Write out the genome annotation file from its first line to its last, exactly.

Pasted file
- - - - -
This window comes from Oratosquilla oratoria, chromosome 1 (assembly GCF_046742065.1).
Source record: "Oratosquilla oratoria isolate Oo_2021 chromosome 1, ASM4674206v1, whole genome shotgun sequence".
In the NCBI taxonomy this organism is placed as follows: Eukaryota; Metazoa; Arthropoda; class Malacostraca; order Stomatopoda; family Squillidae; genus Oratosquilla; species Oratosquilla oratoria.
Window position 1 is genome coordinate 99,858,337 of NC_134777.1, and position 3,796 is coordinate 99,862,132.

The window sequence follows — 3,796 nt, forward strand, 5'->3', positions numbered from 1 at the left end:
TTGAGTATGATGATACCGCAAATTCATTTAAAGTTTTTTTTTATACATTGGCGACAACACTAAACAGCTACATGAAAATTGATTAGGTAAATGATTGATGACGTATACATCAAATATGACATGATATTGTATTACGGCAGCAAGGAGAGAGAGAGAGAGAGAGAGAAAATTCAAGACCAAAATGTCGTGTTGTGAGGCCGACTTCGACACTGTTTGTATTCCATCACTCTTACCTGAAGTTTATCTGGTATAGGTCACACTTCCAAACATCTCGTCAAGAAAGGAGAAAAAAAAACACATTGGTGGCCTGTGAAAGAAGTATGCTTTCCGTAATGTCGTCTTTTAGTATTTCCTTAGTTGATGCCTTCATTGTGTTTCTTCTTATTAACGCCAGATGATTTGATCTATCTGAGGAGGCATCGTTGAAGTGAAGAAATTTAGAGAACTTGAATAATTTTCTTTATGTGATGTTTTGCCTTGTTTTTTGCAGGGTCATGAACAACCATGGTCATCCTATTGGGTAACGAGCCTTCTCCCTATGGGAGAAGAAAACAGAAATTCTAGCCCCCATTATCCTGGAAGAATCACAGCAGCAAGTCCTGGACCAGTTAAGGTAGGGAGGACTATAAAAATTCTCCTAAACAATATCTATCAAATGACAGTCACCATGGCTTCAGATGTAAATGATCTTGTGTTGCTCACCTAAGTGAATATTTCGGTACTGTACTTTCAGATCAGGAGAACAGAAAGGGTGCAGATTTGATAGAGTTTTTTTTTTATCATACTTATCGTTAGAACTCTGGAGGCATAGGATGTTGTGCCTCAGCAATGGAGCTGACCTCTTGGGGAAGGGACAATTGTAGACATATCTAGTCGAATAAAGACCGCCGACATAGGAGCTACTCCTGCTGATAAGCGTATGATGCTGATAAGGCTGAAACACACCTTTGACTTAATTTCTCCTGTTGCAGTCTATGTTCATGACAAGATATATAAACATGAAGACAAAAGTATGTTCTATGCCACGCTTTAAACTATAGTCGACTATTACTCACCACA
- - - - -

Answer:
This window comes from Oratosquilla oratoria, chromosome 1 (assembly GCF_046742065.1).
Source record: "Oratosquilla oratoria isolate Oo_2021 chromosome 1, ASM4674206v1, whole genome shotgun sequence".
In the NCBI taxonomy this organism is placed as follows: Eukaryota; Metazoa; Arthropoda; class Malacostraca; order Stomatopoda; family Squillidae; genus Oratosquilla; species Oratosquilla oratoria.
Window position 1 is genome coordinate 99,858,337 of NC_134777.1, and position 3,796 is coordinate 99,862,132.

The window sequence follows — 3,796 nt, forward strand, 5'->3', positions numbered from 1 at the left end:
TTGAGTATGATGATACCGCAAATTCATTTAAAGTTTTTTTTTATACATTGGCGACAACACTAAACAGCTACATGAAAATTGATTAGGTAAATGATTGATGACGTATACATCAAATATGACATGATATTGTATTACGGCAGCAAGGAGAGAGAGAGAGAGAGAGAGAAAATTCAAGACCAAAATGTCGTGTTGTGAGGCCGACTTCGACACTGTTTGTATTCCATCACTCTTACCTGAAGTTTATCTGGTATAGGTCACACTTCCAAACATCTCGTCAAGAAAGGAGAAAAAAAAACACATTGGTGGCCTGTGAAAGAAGTATGCTTTCCGTAATGTCGTCTTTTAGTATTTCCTTAGTTGATGCCTTCATTGTGTTTCTTCTTATTAACGCCAGATGATTTGATCTATCTGAGGAGGCATCGTTGAAGTGAAGAAATTTAGAGAACTTGAATAATTTTCTTTATGTGATGTTTTGCCTTGTTTTTTGCAGGGTCATGAACAACCATGGTCATCCTATTGGGTAACGAGCCTTCTCCCTATGGGAGAAGAAAACAGAAATTCTAGCCCCCATTATCCTGGAAGAATCACAGCAGCAAGTCCTGGACCAGTTAAGGTAGGGAGGACTATAAAAATTCTCCTAAACAATATCTATCAAATGACAGTCACCATGGCTTCAGATGTAAATGATCTTGTGTTGCTCACCTAAGTGAATATTTCGGTACTGTACTTTCAGATCAGGAGAACAGAAAGGGTGCAGATTTGATAGAGTTTTTTTTTTATCATACTTATCGTTAGAACTCTGGAGGCATAGGATGTTGTGCCTCAGCAATGGAGCTGACCTCTTGGGGAAGGGACAATTGTAGACATATCTAGTCGAATAAAGACCGCCGACATAGGAGCTACTCCTGCTGATAAGCGTATGATGCTGATAAGGCTGAAACACACCTTTGACTTAATTTCTCCTGTTGCAGTCTATGTTCATGACAAGATATATAAACATGAAGACAAAAGTATGTTCTATGCCACGCTTTAAACTATAGTCGACTATTACTCACCACA